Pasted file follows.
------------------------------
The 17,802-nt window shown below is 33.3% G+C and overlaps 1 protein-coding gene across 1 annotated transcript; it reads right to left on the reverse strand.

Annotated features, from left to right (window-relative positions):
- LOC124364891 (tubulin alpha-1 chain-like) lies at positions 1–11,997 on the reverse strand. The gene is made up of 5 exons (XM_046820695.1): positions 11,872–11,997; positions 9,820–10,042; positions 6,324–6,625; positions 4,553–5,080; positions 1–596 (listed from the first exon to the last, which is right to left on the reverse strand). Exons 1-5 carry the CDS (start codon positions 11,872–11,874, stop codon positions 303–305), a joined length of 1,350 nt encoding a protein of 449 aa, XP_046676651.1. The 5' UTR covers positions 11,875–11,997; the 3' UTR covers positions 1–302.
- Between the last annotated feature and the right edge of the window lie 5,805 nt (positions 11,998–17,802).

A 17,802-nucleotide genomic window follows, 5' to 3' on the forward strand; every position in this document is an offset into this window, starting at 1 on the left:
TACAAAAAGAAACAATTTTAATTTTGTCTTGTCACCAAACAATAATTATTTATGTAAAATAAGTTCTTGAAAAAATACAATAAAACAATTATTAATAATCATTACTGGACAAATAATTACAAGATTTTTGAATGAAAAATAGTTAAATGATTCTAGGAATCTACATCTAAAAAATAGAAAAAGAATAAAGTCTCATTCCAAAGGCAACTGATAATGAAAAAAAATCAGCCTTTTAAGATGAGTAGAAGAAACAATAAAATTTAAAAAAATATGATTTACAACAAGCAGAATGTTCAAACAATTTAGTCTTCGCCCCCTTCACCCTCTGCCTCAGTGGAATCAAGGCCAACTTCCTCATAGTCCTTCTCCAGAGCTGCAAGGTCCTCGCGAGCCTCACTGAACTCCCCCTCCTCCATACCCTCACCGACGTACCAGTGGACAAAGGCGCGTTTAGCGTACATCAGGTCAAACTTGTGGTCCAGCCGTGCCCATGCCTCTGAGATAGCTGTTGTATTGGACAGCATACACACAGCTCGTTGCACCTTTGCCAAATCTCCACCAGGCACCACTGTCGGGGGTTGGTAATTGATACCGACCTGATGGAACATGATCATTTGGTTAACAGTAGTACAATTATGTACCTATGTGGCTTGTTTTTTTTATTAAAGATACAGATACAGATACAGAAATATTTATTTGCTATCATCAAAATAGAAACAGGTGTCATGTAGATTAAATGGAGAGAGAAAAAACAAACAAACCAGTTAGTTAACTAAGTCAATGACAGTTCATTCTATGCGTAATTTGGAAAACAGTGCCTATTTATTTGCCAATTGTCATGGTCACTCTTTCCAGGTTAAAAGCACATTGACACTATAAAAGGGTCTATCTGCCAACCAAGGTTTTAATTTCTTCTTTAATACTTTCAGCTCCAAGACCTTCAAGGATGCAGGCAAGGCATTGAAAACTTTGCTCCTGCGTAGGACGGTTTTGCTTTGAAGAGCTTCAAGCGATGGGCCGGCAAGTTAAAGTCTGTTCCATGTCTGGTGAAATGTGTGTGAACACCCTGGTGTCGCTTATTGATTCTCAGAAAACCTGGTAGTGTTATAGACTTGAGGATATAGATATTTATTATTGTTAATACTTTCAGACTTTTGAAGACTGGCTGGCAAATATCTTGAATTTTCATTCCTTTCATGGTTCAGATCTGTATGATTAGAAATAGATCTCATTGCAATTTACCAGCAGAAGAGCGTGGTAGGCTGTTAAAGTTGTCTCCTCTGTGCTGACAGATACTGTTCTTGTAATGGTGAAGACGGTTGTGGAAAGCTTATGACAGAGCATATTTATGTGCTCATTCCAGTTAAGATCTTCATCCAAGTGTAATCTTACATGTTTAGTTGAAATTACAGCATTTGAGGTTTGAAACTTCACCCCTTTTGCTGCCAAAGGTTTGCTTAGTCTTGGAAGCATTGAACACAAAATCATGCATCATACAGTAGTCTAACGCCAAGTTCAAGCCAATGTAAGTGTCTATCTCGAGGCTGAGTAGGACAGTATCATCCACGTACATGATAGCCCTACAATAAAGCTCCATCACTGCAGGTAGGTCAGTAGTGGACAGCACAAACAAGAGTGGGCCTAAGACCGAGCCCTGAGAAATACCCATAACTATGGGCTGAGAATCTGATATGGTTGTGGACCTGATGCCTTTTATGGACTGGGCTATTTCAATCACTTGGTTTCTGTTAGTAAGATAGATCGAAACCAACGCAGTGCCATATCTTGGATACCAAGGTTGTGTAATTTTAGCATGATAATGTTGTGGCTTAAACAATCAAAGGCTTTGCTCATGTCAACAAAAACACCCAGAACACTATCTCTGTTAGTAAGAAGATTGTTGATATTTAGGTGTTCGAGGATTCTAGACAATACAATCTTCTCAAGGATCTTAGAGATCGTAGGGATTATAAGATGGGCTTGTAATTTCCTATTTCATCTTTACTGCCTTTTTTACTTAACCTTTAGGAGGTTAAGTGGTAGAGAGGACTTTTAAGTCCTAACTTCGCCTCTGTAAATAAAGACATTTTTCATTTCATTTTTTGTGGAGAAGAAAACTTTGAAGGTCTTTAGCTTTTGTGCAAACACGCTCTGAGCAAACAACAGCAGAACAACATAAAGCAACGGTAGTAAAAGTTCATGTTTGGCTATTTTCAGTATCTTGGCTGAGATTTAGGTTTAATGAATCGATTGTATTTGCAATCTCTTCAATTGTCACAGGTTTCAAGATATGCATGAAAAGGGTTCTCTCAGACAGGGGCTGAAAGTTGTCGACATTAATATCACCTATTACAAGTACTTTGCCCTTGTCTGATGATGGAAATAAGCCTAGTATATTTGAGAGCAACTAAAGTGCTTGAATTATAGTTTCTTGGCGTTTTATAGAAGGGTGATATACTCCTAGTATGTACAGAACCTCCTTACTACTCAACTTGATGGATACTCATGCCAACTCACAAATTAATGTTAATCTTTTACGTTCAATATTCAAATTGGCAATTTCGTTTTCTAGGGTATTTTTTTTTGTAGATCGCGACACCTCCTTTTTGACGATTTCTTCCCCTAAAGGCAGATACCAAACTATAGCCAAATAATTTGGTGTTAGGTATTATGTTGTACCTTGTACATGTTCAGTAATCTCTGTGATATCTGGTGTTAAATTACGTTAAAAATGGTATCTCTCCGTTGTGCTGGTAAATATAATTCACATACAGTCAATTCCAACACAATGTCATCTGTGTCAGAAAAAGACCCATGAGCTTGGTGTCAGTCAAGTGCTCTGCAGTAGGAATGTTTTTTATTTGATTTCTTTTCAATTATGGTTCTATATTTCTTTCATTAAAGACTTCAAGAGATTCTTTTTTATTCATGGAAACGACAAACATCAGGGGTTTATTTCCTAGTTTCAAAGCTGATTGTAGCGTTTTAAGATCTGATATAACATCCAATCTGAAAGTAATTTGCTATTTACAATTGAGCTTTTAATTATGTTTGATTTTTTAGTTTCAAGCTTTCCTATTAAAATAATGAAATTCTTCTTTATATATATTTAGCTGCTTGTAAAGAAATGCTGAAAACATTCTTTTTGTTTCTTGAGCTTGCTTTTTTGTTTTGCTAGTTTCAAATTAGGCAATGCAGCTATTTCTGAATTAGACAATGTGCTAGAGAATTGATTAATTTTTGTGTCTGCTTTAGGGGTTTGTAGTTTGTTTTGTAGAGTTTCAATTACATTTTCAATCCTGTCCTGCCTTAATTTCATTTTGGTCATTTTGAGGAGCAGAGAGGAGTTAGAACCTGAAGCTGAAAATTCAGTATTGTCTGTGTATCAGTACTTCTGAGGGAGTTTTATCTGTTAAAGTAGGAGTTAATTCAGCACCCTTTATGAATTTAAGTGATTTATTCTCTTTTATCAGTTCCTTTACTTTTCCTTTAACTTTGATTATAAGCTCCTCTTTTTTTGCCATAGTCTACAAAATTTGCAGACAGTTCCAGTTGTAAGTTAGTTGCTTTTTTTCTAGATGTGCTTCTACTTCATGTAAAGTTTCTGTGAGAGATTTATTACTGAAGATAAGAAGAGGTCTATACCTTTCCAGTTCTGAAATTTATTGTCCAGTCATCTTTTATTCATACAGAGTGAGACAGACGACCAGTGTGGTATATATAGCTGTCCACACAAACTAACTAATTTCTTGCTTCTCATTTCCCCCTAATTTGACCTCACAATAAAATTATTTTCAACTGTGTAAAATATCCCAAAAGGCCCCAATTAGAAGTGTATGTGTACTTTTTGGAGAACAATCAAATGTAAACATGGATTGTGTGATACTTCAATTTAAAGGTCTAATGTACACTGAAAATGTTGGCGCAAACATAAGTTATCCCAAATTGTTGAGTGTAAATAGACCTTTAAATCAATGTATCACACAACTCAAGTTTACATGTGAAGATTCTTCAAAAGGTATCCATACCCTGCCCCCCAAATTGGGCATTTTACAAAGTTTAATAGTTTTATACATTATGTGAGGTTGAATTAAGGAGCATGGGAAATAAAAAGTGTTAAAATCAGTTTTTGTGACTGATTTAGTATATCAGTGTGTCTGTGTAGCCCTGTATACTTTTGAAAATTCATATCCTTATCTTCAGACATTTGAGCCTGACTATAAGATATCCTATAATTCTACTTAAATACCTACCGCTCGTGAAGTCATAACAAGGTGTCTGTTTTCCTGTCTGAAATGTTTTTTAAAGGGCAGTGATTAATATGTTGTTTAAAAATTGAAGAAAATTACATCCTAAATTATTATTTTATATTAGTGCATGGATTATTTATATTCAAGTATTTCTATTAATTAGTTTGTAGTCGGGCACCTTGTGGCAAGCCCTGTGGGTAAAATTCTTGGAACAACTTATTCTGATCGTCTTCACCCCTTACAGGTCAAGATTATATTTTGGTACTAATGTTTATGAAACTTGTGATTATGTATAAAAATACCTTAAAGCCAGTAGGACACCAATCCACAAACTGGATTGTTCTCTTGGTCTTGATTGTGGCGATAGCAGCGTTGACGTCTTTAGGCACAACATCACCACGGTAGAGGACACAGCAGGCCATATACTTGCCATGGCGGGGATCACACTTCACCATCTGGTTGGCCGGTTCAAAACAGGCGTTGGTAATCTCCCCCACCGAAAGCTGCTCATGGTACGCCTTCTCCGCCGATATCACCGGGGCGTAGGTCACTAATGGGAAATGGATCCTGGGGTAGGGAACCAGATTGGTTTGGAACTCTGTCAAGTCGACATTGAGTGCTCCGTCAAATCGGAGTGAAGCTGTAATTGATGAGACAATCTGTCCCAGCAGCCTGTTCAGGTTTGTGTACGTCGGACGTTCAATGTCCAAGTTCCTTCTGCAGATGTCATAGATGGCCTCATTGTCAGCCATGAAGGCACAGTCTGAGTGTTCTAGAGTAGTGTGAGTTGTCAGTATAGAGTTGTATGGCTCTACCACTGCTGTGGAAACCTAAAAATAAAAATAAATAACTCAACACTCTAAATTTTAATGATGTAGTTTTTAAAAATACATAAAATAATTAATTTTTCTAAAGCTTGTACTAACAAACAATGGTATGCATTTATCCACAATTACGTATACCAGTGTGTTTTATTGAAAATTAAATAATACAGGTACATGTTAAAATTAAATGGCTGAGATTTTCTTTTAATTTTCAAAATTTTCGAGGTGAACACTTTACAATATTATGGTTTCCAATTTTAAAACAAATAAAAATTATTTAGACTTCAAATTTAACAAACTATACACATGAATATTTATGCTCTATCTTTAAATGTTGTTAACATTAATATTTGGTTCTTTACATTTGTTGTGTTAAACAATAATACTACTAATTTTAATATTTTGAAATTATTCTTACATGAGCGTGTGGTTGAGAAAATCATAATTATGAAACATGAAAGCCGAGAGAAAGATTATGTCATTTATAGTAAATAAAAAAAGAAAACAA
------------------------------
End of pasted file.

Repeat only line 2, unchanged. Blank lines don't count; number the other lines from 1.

Annotated features, from left to right (window-relative positions):